The most major arguments against veganism stem from a health perspective. Apart from a lack of protein, it’s not uncommon for vegans to take B-12 supplements among others to maintain a truly balanced diet. Of course, the biggest meat puritans will also speak of vegans not being as zero harm as they might portray. While industrial agriculture, especially in terms of animal farming, is resource intensive, plant-based farming isn’t as far behind as one might be led to believe. In a country like India, with a significant part of the population desperately straddling the poverty line, what would need to happen for plant-based foods to make a significant dent in hunger and poverty?
“Eating plants is hardly elitist. Being vegan does not mean you eat avocados and tempeh everyday. Many of our traditional Indian foods are vegan. On the contrary, growing plants to feed them to animals and then eating those animals is a highly wasteful and elitist behaviour. Every year 70 billion animals are farmed for food. This is almost 10 times the current human population. More than three-quarters of all agricultural land (which can be used to feed people) is used for animal farming. Animal agriculture is the biggest driver of global warming. To be blind to these glaring facts is privileged and elitist behaviour.”
“We strongly believe that greater awareness on the advantages of a plant-based diet is necessary to reduce the demand on animal products. This will create the necessary market shift towards plant-based foods, free up our land, create more jobs and help us feed more people with less resources. Additionally, increased public demand will persuade governments to incentivize production of a variety of nutrient rich crops and plant-based products, which are now neglected due to the heavy focus on animal farming,” comments Prashanth.
As the global population continues to veer toward and explore the trends of wellness based and sustainable eating, it’s equally imperative to focus on sustainable farming. Here is where things get a little murky and open up to cherry picking as well. Even as animal farming is unsustainable and arguably a great contributor to pollution, nut farming can be equally water intensive for far less a yield, making it as expensive as it is environmentally harmful. So if plant-based alternatives are here to replace the traditional foods, how much of a nutrient difference are we looking at?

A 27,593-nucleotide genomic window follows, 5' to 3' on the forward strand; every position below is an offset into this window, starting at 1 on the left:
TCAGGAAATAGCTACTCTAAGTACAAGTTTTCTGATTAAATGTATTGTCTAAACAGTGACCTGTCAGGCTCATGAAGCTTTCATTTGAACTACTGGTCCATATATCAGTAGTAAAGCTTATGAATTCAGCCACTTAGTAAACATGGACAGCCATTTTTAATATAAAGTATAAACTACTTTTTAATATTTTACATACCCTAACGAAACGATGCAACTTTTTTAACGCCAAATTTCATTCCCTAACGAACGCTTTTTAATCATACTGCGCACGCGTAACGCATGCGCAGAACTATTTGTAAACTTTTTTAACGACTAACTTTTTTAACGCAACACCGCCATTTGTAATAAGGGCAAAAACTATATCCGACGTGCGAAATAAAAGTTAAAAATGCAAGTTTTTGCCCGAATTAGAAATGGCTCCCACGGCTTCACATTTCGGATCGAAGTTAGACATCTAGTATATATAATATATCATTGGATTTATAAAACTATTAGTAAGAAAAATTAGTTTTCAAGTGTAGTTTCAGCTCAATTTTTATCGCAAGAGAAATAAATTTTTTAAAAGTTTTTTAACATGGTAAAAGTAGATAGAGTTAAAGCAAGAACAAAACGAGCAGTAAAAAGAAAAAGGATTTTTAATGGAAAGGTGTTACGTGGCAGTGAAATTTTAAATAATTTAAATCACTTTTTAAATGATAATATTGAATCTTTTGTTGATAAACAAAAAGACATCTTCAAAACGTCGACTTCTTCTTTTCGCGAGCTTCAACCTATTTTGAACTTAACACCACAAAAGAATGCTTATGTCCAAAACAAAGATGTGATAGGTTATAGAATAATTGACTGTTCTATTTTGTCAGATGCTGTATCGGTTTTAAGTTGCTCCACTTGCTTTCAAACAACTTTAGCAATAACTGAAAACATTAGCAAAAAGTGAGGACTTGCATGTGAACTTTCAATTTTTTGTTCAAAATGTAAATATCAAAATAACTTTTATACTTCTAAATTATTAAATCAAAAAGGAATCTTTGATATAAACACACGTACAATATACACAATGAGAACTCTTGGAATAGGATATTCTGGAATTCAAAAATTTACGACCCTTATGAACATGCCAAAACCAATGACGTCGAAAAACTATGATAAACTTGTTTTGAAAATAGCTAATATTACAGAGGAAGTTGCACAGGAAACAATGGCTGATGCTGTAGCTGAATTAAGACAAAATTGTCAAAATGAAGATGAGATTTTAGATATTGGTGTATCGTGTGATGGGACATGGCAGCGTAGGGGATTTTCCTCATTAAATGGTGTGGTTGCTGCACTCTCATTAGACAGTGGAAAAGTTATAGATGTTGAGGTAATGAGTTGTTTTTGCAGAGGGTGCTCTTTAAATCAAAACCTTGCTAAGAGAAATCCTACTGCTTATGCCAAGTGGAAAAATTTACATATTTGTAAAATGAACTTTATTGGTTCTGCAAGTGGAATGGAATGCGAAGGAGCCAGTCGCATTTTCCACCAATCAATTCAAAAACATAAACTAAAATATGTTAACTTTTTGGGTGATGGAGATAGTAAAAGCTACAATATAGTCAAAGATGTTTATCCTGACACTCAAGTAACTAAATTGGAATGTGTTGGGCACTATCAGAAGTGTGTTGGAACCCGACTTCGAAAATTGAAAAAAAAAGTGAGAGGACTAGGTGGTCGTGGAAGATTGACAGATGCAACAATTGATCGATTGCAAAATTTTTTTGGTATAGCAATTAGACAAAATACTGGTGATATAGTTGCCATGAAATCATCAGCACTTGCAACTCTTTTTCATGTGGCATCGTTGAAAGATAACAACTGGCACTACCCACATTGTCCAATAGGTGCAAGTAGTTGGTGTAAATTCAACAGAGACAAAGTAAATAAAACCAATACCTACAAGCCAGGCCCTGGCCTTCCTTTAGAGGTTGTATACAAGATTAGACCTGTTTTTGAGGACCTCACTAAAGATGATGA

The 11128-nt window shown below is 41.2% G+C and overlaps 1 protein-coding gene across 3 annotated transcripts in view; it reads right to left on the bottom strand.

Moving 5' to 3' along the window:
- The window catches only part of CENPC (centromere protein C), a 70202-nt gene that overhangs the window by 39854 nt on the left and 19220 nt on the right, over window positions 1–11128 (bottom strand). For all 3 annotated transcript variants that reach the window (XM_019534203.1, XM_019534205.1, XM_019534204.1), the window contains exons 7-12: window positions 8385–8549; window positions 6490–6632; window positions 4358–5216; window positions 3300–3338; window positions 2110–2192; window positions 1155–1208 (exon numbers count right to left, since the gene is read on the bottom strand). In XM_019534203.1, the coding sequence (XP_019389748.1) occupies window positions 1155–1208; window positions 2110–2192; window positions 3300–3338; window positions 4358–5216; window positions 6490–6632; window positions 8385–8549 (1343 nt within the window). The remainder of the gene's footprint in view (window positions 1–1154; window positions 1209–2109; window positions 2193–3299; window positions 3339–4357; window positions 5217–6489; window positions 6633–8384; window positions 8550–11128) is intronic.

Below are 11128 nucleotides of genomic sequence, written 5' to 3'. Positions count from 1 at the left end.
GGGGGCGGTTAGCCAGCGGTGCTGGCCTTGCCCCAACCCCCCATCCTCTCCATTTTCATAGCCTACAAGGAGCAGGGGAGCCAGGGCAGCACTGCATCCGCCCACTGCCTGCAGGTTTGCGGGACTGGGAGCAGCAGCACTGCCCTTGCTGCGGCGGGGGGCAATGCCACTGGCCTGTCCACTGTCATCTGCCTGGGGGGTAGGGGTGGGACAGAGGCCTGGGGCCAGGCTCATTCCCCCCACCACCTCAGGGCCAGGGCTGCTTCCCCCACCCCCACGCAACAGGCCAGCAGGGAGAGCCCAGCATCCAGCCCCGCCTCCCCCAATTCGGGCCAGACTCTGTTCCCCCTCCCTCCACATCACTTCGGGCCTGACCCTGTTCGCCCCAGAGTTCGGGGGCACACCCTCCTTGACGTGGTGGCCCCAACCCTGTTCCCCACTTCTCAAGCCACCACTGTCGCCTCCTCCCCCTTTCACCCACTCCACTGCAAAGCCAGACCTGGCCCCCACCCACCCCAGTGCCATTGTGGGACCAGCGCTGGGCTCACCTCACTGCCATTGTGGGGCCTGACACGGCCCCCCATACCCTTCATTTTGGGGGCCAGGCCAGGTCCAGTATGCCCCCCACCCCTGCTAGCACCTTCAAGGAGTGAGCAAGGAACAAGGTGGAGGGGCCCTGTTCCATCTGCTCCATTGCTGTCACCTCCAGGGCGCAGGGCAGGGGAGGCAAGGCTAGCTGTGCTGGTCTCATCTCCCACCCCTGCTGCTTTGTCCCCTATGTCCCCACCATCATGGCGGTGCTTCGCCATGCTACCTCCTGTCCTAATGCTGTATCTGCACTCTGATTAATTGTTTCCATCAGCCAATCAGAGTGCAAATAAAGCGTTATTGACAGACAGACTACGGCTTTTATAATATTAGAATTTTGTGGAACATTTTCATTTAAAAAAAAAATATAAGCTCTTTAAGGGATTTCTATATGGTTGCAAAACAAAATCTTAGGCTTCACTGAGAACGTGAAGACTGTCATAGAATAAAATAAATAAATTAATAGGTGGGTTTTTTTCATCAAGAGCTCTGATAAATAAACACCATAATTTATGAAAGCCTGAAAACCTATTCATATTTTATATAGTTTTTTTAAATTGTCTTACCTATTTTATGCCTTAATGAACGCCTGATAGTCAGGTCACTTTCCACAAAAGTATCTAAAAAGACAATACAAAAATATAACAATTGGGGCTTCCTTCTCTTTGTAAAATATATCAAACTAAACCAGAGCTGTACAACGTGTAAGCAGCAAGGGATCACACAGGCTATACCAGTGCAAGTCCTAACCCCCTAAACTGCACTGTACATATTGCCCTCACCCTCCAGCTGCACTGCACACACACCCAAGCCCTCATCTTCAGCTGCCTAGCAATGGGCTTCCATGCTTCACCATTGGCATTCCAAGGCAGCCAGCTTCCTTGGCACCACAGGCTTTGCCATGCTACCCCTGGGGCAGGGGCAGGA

According to Hello Tempayy, “This really depends on whether we are staying true to the health claims we make. To us it is important to deliver plant-based food that is healthy in the holistic sense. Good nutrition profile and minimally processed food. Not all animal-protein replacements can make that claim. It is difficult to generalise. We don’t position ourselves as a plant based alternative nor do we attempt to mimic any traditional meat. We are a plant based food and offer a healthy and nutritious option to vegetarians and conscious foodies looking for options. One of the biggest advantages of tempeh is that it’s a plant-based and not a dairy-based protein source, which is ideal for those who prefer a dairy-free diet. And it’s gluten free too.”
The aforementioned survey by YouGov says more than 60% of Indians have a more positive perception of plant-based/vegan diets compared to 2 years ago. Even as the debate rages on, it’s worth noting that the binary, good-or-evil view of meat is pragmatically counterproductive to getting people to convert to a vegan lifestyle.
On a slightly more philosophical tangent, if the only bad thing about meat consumption is its cruelty and unsustainability, then we can focus on giving farm animals a decent life over radically disrupting the ecosystem altogether.
In my personal, humble, and mildly unbiased opinion as a wellness diet enthusiast, there’s a limited spectrum of veganism anyone with the privilege to afford it must consider. Ending animal deaths and suffering is a worthy moral goal for those of us who have the wealth to make choices. But of course, saying that it’s wrong and immoral to eat meat is just too absolutist, and gives vegans a moral complex that often makes them all the more insufferable.
On a more positive note, if a lack of vegan options is getting in the way, it’s a great opportunity to push your inner chef. While cooking is basic for all human beings, there’s something to be said about putting in the effort to truly understand how much one can incorporate such a novel lifestyle. According to Prashanth, Indian and East-Asian cuisines are full of flavour and incorporate a variety of plant based ingredients, making them vegan by default. As the ruling government continues to ban and even harass people for their meat eating/selling ways, it might just bode well for people to take up a version of the Veganuary challenge.
If nothing, it’s worth exploring for an informed opinion, if only to reject it later. But what do I know?